As most adventurers know, spending time outside with your dog is one of the best things ever. One of my personal favorite places to go is the desert outside of Moab, Utah. But this beautiful place can offer some unique challenges when you are with a dog.
I love bringing our dog with us to the crag, but regardless of what activity you are doing here are some tips to help you and your dog tackle the desert safely and in style.
Here are my five basic tips for bringing your dog to the desert.
1. Bring LOTS of water!
Even without added activity, hot temps, dry air, and the beating sun take a toll on your dog.
Now factor in running around and hiking and you can start to imagine how much extra water you will need!
Generally speaking, most dogs need at least 1 oz. of water per pound of weight. But this is just when hanging around the house.
Play it safe and pack at least 2-3 oz. per pound, and even more if you will be hiking a lot. Collapsible water bowls make keeping your dog hydrated easy and efficient.
2. Pack a Desert Dog First Aid Kit
One of the most common injuries in the desert is getting stuck with a cactus spine. Bringing precision tweezers can save the day and get nasty spines out of your dog’s paw and get him back on the trail.
You can usually identify cactus spine injuries if your dog yelps near a cactus, is limping or keeping weight off of a paw, or licking/biting a body part.
Inspect the area and locate the spine – you might need extra light if the spines are short or under fur.
If there are lots of little spines, try to remove them in the direction of your dog’s fur growth. Tape can help for clusters of spines, but make sure not to press the spines further into your dog’s skin (Elmer’s glue is perfect for human skin, but doesn’t work well on our furry friends).
For larger spines or spines that have entered at strange angles, gently pull them out the same direction they came in.
Apply pressure to any bleeding, disinfect the area, and apply an antibiotic. If your dog got the spine in his paw you can wrap the area or put on a booty to prevent any licking or irritation from walking.
Always check your dog for cactus spines before turning in for the evening. Gently look through their fur, taking special care between their toes, around their mouth, nose, and eyes, and their genitals. If you suspect your dog has a cactus spine in his or her eye, it’s time to get them to the vet.
Though not as common, a bite from a rattlesnake can easily prove fatal if you are not prepared. When dealing with rattlesnake bites you must keep your dog as calm as possible and get them to the nearest vet ASAP, as rattlesnake bites are almost always lethal when left untreated.
Benadryl helps relax your dog and reduce swelling, which is especially important if they were bit near their nose or airway, which could close up from the swelling. Dosage is approximately 1mg/1lb. of body weight.
3. Bring a Shade Shelter and A Cooling Jacket
I will never travel to the desert without a shade shelter, which in my case is just a fancy word for a tarp.
They make a world of difference for your dog, and can even provide shade for you too if its big enough. I use a black rip stop nylon tarp with cord attached at the corners.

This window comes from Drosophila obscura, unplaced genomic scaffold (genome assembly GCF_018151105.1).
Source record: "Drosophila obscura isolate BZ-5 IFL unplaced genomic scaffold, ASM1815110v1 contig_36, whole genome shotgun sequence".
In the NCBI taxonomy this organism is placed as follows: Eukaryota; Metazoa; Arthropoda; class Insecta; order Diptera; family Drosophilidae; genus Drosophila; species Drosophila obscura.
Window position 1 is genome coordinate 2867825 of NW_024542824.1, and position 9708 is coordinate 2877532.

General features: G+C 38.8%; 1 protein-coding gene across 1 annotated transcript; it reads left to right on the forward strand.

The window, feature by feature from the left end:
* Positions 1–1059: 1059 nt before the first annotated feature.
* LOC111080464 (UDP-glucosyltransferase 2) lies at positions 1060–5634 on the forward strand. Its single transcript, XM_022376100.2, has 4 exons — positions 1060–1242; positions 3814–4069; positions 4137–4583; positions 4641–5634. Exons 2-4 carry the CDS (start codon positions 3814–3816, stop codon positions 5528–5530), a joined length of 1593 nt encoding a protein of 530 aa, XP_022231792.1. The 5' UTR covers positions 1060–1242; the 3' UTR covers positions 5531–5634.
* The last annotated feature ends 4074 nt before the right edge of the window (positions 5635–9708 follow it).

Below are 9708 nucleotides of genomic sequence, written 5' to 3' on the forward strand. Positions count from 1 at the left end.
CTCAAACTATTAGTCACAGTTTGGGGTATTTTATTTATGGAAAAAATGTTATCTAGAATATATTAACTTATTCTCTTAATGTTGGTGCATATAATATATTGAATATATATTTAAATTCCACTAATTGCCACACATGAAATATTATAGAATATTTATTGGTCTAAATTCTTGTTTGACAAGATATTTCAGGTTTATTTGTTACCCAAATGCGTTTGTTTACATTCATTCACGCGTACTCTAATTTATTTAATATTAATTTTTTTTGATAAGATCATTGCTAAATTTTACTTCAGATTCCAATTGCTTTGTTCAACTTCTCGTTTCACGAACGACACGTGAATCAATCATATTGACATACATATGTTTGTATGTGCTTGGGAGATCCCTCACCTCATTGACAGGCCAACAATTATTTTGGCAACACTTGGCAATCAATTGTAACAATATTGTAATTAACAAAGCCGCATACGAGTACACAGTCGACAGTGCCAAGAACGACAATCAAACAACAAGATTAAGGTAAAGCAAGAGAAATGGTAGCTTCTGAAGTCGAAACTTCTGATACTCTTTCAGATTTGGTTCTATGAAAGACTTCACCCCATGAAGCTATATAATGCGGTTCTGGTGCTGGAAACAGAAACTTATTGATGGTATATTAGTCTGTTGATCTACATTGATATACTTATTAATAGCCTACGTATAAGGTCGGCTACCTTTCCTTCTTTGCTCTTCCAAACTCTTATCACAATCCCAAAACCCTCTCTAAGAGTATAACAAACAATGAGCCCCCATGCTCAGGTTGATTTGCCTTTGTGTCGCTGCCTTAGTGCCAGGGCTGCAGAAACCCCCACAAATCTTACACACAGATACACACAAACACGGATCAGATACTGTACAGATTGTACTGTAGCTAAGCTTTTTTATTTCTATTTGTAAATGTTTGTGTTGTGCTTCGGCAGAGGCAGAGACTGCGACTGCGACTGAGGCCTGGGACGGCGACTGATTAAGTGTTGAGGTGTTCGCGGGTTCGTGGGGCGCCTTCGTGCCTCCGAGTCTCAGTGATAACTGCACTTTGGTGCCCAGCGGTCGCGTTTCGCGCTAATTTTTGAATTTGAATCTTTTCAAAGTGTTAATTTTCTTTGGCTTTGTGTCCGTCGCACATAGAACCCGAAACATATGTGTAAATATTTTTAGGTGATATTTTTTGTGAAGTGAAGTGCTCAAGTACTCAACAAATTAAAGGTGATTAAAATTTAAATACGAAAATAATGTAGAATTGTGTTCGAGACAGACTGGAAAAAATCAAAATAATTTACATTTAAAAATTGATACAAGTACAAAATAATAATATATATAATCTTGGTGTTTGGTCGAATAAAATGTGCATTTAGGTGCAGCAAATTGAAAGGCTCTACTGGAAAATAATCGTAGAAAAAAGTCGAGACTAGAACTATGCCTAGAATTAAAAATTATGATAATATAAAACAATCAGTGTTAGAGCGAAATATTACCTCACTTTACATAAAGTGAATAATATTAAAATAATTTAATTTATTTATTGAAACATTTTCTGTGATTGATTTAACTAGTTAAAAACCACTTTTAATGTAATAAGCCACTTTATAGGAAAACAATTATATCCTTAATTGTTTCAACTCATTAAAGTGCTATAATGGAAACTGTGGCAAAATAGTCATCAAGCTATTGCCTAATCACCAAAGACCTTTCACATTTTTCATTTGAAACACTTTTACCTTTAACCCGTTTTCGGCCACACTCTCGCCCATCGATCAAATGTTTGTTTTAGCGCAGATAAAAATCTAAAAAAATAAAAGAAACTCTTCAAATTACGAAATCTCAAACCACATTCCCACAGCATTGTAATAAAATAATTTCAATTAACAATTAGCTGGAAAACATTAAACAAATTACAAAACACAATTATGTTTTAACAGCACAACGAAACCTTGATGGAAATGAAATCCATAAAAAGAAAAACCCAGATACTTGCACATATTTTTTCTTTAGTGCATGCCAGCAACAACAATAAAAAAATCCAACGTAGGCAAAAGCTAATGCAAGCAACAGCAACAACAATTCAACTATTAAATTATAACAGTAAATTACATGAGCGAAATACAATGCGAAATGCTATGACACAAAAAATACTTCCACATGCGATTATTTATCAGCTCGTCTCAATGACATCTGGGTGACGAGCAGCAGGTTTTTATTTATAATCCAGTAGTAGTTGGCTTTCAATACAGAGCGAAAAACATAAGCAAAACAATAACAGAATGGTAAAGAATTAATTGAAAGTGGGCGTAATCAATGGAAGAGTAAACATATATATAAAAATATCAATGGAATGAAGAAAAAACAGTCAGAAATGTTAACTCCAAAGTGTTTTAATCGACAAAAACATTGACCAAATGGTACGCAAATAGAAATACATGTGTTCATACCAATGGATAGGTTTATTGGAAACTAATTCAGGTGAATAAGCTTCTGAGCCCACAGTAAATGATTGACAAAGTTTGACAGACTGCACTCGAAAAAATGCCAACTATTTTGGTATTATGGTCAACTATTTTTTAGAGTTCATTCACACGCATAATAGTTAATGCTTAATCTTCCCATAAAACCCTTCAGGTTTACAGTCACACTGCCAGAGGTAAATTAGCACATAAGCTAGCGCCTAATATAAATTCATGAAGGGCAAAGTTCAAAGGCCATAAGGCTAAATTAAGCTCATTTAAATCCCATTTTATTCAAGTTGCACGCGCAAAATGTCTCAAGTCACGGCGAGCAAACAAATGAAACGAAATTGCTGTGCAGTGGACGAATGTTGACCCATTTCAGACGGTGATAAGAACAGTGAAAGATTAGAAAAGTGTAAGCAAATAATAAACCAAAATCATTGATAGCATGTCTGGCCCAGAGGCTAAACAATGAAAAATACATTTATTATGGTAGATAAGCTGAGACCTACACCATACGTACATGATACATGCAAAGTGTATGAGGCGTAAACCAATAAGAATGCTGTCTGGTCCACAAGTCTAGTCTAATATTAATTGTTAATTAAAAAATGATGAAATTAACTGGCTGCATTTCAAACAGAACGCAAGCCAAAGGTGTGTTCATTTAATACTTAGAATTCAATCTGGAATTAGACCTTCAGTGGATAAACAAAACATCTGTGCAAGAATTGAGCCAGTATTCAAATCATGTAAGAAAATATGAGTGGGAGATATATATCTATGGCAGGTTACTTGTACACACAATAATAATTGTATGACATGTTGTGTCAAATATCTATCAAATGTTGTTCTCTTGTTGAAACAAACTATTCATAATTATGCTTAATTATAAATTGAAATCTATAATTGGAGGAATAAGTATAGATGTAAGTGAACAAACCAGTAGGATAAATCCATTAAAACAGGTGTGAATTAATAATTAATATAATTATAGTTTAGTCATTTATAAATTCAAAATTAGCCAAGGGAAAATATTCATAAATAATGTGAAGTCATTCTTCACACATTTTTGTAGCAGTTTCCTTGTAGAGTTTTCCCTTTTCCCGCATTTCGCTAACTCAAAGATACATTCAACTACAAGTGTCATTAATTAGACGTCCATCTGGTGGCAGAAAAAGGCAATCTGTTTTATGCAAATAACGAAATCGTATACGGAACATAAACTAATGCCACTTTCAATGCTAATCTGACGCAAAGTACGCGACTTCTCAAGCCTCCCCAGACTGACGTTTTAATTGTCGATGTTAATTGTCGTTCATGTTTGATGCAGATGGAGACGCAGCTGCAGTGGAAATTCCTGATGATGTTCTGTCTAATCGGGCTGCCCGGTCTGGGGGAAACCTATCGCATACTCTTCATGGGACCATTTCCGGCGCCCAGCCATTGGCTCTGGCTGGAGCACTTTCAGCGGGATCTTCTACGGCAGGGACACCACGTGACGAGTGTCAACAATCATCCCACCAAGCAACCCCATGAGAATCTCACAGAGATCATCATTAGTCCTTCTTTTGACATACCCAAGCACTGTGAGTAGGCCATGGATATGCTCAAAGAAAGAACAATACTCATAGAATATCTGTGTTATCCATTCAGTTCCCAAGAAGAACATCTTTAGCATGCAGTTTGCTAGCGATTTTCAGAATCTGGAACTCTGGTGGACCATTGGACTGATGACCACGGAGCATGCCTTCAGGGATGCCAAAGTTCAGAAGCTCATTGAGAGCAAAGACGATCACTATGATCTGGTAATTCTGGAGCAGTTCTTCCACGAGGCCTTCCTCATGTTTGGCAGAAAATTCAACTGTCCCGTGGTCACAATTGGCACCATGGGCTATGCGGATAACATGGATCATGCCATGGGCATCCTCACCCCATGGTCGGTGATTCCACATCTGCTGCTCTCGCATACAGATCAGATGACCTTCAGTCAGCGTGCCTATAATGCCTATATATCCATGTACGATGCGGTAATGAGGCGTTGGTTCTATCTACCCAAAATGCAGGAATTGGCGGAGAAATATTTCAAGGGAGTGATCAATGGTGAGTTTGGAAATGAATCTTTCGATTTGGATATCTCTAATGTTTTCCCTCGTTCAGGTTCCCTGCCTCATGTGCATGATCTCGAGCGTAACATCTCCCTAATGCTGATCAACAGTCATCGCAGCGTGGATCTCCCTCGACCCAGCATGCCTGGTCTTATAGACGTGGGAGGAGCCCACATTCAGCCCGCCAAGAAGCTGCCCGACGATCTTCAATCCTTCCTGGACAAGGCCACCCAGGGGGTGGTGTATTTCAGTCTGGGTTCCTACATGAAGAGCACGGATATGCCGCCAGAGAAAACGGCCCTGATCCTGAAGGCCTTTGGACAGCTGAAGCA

Even just pinned up against a few boulders to create a small cave will really help your dog and help prevent heatstroke.
Many dogs also benefit from cooling jackets. These jackets can do wonders for long-haired or black dogs, especially in dry desert heat.
4. Know Your Dog’s Boundaries.
Even though you may really want to make it to a certain point on a hike or spend all day at the crag, knowing your dog’s limits will make it more enjoyable for you both and keep your dog safe.
For example, if your dog has never hiked more than two miles it probably isn’t a good idea to go for a ten-mile loop trail at peak sun in the middle of the day.
If you have your heart set on doing a certain hike, begin training with your dog weeks, if not months, prior. And we mean physical fitness and off-leash obedience!
Tip: If you are starting to suffer from any heat related symptoms, chances are your dog is having an even harder time. Keeping them cool, hydrated, and in the shade will help you extend your time outside and keep your dog happy.
5. Plan Ahead
Not all days in the desert go as planned.
Sometimes it is so hot you feel like you are melting, some days it is so cold your water freezes in its bottle, or it rains cats and dogs!
You just never know, so have some backup plans in mind so you don’t get stuck.
When we are climbing at Indian Creek or around Moab it is easier to plan days in town. When you have your dog in tow consider where you can find shelter from sun, cold, or rain.
Do some research into the nearest town to see what options you might have.
Being flexible will make everything feel much more relaxed and smooth. Remember to be safe and have fun!
I’m a good ol’ Midwestern transplant that moved to Colorado for mountains and adventure. I love rock climbing, writing, and eating cookies. When I’m not on the side of a cliff you can find me walking my dog, Peanut, playing piano, and blogging about my climbing adventures on The Gobi Gazette.